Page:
Lectures 26 and 27– recombinant dna technology



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Lectures 26 and 27– recombinant DNA technology

I. Goal of genetics

A. historically
- easy to isolate total DNA

- difficult to isolate individual gene

B. recombinant DNA technology
C. why get the gene?

1. determine nucleotide sequence


2. comparison of gene sequences
3. comparison with proteins of known function
4. can manipulate gene and reintroduce
5. introduce gene into different species
II. How to clone a gene using nucleic acid or antibody:

A. isolate DNA

1. genomic DNA

- break cells open under conditions that stabilize DNA

- can use whole organism, or specific tissue

- extract the DNA

2. cDNA

- isolate mRNA, reverse transcribe to generate cDNA



B. break into fragments

1. why? chromosomes too large to work with

2. how?


a. by restriction endonucleases


C. clone into “vector”

1. why?

2. we’ll use a plasmid called pUC as our example



– ampR

- polylinker – segment with DNA sequences recognized by different endonucleases


3. ligate DNA pieces into vector of choice

a. purify plasmid

b. cut vector appropriately

c. ligate fragments into vector

D. get DNA clones into cells/bacteria by transformation

1. “competent” cells increase efficiency of transformation

2. some cells take up plasmid
3.


E. identify clone of interest – what probe?

1. nucleic acid probe

a. homologous gene from related organism


b. purify protein, sequence protein, synthesize degenerate primers

Phe Met Asn Asp Gly Trp

TTC/T ATG AAC/t GAC/t GGA/C/G/T TGG

2. antibody probe

a. need to generate antibody

b. use antibody to screen library

3. use of nucleic acid probe – colony hybridization – nucleic acid probe “ hybridizes” via base pairing



4. use of antibody probe – recognizes protein via high affinity binding

III. functional complementation

A. library from wild type

B. transform mutant

C. select for wild type (i.e. transformant that has gotten vector + wild-type gene)

D. this usually represents wild type gene

IV. positional cloning

A. need to map gene to precise position on chromosome, and then…

B. few variations on basic approach

1. chromosome walk

2. find clones that correspond to region of interest


C. Comparison of different methods. To use:

1. antibody probe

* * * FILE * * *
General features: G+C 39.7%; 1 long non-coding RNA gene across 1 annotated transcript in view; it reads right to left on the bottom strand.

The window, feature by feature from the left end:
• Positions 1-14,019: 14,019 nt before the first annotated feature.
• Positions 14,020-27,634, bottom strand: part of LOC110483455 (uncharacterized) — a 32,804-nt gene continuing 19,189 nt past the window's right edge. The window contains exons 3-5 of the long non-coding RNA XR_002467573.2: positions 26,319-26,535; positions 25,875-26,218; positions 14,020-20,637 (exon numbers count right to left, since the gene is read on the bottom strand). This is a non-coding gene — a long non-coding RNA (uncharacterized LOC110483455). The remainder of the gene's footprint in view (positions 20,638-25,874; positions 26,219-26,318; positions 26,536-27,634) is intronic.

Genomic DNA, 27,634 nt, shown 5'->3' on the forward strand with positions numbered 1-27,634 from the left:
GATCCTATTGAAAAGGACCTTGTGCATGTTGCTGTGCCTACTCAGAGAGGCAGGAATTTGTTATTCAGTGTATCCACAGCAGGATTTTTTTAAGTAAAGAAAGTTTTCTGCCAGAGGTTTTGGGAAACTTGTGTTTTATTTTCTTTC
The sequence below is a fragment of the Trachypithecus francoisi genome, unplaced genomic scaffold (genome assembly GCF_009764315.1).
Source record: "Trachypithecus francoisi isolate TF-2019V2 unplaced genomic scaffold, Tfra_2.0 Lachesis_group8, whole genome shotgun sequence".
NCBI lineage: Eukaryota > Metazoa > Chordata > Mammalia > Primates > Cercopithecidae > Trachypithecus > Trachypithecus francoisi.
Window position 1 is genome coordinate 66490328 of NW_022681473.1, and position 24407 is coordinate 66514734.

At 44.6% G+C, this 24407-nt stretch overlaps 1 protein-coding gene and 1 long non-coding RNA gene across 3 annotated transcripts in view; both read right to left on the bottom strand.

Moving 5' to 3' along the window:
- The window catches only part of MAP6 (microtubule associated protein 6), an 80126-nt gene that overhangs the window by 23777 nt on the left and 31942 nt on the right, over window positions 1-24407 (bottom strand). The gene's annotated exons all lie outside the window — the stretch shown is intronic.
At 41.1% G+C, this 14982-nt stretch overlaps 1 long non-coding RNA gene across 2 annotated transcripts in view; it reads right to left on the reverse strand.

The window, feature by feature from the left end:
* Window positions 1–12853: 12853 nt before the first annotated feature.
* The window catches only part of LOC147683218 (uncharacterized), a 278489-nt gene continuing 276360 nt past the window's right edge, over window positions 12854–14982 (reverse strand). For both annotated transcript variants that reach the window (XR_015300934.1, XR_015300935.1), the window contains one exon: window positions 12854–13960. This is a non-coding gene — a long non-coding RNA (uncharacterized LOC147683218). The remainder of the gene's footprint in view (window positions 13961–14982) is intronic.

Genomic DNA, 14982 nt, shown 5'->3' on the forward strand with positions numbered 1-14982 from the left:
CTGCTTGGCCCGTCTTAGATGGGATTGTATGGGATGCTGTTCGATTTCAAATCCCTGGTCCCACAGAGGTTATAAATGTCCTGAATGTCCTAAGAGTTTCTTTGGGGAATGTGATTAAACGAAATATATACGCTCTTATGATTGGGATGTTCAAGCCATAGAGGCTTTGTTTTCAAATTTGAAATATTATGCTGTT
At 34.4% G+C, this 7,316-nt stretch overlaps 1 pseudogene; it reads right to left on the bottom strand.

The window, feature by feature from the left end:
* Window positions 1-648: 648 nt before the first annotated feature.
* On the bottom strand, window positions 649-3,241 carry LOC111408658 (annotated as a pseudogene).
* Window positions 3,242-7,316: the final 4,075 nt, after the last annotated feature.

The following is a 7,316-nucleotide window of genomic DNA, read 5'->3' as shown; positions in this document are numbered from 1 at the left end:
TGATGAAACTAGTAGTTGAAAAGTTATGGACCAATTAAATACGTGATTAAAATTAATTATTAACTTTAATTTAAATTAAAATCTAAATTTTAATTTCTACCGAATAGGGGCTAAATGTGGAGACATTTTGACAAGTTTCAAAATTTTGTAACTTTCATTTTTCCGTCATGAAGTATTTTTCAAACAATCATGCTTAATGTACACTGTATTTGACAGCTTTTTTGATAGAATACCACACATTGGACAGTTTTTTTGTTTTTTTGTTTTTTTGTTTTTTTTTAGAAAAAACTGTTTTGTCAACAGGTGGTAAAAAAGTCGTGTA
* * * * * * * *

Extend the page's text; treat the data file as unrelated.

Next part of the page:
2. degenerate primers

3. nucleic acid probe

4. positional cloning

5. functional complementation

V. Use clone

A. look at gene organization by Southern blot

1. why?
2. a little background

- agarose gel electrophoresis

- charged molecules migrate in electric field

- agarose results in separation by size

3. back to Southern hybridization

B. mRNA production by Northern hybridization

1.

2. what is it good for?



C. protein production by SDS-PAGE and Western analysis

(sodium dodecyl sulfate – polyacrylamide gel electrophoresis)


1. separates protein by size

2. SDS used to denature protein and to eliminate affects of charge





3. protein detection by “Western” blot

a. protein in SDS-PAGE can be transferred to membrane

b. individual protein on membrane can be detected by specific antibody

D. amplifying rare DNAs by polymerase chain reaction (PCR)

1. useful for:


2. how it works:


E. DNA sequence determination

1. Maxam-Gilbert

2. Sanger, based on chain termination

a. uses dideoxynucleotide, not extended by polymerase

5’-ATGCGGATTACCGTAATGTCATGGTAC-3’

CAGTACCATG-5’
5’-ATGCGGATTACCGTAATGTCATGGTAC-3’

CAGTACCATG-5’


5’-ATGCGGATTACCGTAATGTCATGGTAC-3’

CAGTACCATG-5’


5’-ATGCGGATTACCGTAATGTCATGGTAC-3’

CAGTACCATG-5’

3. automated DNA sequencing

4. next generation DNA sequencing

- uses variation of dideoxy method

- massively parallel – millions of reads simultaneously

- in 2003, human genome sequence published

- in 2011, human genome sequence

5. Ion semiconductor sequencing

- monitors H+ given off during addition of nucleotide to growing DNA molecule

- massively parallel – millions of reads simultaneously

- few days and ~ $2,000

VI. If we can sequence whole genome, can we identify genes by DNA sequence of mutant DNA?

A. Strategy: sequence DNA of individual with genetic disorder, compare DNA sequence to wild type and look for mutation

B. challenge: we all have polymorphisms (DNA sequence differences)

C. How do we know which mutation causes the disease?





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